--- On Mon 07/21, Christophe Grandsire < [log in to unmask] > wrote:From: Christophe Grandsire [mailto: [log in to unmask]]To: [log in to unmask]: Mon, 21 Jul 2003 12:37:19 +0200Subject: Re: Mapwords

"En réponse à Peter Bleackley :
>The recent discussion of parts of speech has inspired this idea for a very
>weird one.
>>A mapword is a word whose entire purpose is to define the grammatical
>structure of a sentence. It is a polysynthetic compound of particles, each
>morpheme corresponding to the function, role and gramatical relations of
>the words following it. Each sentence begins with such a monstrosity, the
>rest of the sentence consisting of isolating semantic words which are its
>arguments. Here's an example (in English gloss).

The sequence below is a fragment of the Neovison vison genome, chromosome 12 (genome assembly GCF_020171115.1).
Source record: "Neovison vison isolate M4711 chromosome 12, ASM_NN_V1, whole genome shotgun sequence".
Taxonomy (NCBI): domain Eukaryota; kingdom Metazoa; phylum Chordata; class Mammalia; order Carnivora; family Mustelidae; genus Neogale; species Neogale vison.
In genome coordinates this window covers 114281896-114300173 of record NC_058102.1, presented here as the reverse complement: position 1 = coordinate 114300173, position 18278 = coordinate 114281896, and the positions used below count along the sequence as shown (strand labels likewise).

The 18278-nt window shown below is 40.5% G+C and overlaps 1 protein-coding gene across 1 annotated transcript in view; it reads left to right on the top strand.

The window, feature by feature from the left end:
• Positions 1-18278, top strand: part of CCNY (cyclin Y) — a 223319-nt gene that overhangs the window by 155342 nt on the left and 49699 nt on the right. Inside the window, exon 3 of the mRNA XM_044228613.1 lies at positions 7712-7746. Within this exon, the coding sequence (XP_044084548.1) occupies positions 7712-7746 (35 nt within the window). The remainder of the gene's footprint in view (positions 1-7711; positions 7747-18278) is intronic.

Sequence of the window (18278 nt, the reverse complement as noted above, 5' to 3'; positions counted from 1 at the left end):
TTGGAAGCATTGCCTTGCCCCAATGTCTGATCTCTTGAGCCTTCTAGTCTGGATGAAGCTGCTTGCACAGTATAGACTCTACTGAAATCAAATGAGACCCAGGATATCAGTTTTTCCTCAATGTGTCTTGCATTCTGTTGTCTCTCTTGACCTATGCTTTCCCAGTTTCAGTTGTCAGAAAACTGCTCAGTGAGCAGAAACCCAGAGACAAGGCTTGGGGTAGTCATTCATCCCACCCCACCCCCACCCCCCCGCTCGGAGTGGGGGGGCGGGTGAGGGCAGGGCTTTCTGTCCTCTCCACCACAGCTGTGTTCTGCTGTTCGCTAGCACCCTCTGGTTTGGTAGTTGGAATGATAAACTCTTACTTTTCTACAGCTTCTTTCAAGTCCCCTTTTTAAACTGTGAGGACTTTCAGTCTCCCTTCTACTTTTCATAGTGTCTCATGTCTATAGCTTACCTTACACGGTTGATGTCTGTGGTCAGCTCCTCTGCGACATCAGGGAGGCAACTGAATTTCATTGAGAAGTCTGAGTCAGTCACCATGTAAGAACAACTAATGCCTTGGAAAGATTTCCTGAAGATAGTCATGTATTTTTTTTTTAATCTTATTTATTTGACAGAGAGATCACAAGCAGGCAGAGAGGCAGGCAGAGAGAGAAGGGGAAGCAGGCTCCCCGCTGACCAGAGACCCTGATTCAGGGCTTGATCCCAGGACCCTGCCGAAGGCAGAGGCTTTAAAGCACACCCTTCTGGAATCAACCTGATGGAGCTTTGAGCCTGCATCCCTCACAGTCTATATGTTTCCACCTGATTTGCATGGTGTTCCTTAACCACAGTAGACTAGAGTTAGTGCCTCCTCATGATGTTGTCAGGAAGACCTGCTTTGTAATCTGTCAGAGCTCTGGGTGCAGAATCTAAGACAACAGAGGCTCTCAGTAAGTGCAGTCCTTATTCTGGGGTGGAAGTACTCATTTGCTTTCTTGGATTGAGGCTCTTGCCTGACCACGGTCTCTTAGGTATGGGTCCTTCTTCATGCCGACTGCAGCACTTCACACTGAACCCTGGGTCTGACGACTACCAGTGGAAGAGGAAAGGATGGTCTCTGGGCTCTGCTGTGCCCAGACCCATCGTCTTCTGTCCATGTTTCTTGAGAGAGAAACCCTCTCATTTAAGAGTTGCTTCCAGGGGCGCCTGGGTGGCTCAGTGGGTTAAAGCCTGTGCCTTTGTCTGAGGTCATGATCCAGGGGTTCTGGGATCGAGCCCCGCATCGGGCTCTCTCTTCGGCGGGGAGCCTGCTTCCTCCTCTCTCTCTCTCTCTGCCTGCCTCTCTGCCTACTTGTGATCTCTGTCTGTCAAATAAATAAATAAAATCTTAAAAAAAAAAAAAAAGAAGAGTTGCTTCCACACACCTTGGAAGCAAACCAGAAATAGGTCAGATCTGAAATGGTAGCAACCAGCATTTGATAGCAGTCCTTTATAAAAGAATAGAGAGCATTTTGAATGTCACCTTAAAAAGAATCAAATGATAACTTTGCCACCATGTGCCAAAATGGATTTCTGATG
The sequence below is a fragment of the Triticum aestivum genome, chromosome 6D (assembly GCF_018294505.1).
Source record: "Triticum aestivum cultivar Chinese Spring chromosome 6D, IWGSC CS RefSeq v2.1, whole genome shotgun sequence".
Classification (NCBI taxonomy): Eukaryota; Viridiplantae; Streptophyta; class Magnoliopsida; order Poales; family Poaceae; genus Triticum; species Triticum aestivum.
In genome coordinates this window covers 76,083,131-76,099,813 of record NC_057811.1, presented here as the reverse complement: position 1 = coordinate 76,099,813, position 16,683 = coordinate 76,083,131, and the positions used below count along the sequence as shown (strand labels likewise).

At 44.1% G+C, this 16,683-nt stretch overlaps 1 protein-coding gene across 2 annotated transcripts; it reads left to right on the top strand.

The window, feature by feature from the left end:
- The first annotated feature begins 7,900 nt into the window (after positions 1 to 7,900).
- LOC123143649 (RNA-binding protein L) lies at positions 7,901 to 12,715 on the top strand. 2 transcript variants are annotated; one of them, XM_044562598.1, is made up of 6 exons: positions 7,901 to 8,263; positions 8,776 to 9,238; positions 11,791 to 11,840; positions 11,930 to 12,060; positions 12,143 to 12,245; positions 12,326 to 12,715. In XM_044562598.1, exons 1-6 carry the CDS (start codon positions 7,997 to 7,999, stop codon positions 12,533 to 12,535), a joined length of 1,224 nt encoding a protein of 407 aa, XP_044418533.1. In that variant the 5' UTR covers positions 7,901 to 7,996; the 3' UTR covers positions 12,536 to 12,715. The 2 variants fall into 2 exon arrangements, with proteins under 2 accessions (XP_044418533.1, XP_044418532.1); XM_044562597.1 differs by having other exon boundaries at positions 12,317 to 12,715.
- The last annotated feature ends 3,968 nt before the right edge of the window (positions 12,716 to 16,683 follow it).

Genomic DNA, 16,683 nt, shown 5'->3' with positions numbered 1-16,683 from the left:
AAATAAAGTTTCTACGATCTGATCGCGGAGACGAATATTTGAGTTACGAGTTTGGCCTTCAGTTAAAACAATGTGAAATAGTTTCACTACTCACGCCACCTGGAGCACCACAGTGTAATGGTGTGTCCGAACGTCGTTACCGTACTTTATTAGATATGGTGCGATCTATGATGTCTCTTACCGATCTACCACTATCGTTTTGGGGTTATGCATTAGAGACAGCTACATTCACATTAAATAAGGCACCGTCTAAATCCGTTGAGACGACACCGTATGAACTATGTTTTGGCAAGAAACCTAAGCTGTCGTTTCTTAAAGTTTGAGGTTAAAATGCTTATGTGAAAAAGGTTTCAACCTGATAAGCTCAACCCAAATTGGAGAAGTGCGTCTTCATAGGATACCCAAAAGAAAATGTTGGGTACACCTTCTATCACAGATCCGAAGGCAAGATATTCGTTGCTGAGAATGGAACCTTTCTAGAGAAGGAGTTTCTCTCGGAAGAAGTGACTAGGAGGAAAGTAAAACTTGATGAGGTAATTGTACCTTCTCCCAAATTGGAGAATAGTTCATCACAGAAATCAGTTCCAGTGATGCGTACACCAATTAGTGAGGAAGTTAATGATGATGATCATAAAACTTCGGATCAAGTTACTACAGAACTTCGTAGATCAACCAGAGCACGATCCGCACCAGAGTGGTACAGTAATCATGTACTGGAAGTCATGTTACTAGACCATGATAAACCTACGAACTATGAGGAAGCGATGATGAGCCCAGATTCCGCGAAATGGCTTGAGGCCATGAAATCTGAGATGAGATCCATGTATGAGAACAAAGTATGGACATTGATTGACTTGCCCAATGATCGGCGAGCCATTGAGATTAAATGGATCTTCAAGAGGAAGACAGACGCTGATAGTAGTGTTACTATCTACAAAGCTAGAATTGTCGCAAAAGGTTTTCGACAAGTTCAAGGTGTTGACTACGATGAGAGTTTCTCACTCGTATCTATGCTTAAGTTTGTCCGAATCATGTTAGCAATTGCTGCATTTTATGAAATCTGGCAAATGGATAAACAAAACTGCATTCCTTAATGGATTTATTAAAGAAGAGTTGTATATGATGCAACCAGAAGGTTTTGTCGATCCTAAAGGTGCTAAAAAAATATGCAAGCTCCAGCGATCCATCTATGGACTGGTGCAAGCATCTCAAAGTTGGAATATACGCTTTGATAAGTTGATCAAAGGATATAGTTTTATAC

>>n-pat.adj-attri b-pat-sup.vb-pt.adj-attrib-agt-comp.n-agt dog big buy small boy
>>The smaller boy bought the biggest dog.
>>Word order is simply mapword : everything else.
>>Of course, when you start using subclauses things can get seriously>complicated.
>>Any thoughts?

"This is an interesting idea, which is not completely unknown (I think), but
"I've never seen it used up to this extent! I think it's something which is
"at the frontier of being humanly possible (it stretches at the limits of
"what the human memory can do. Also, it obliges you to define the whole
"sentence before you pronounce it, since you have to give the grammatical
"relations first

There may be species that could think this way, but not in my opinion
Homo sapiens.


~~ Anything below this line is NOT from me ===> Ted Saratoga ~~



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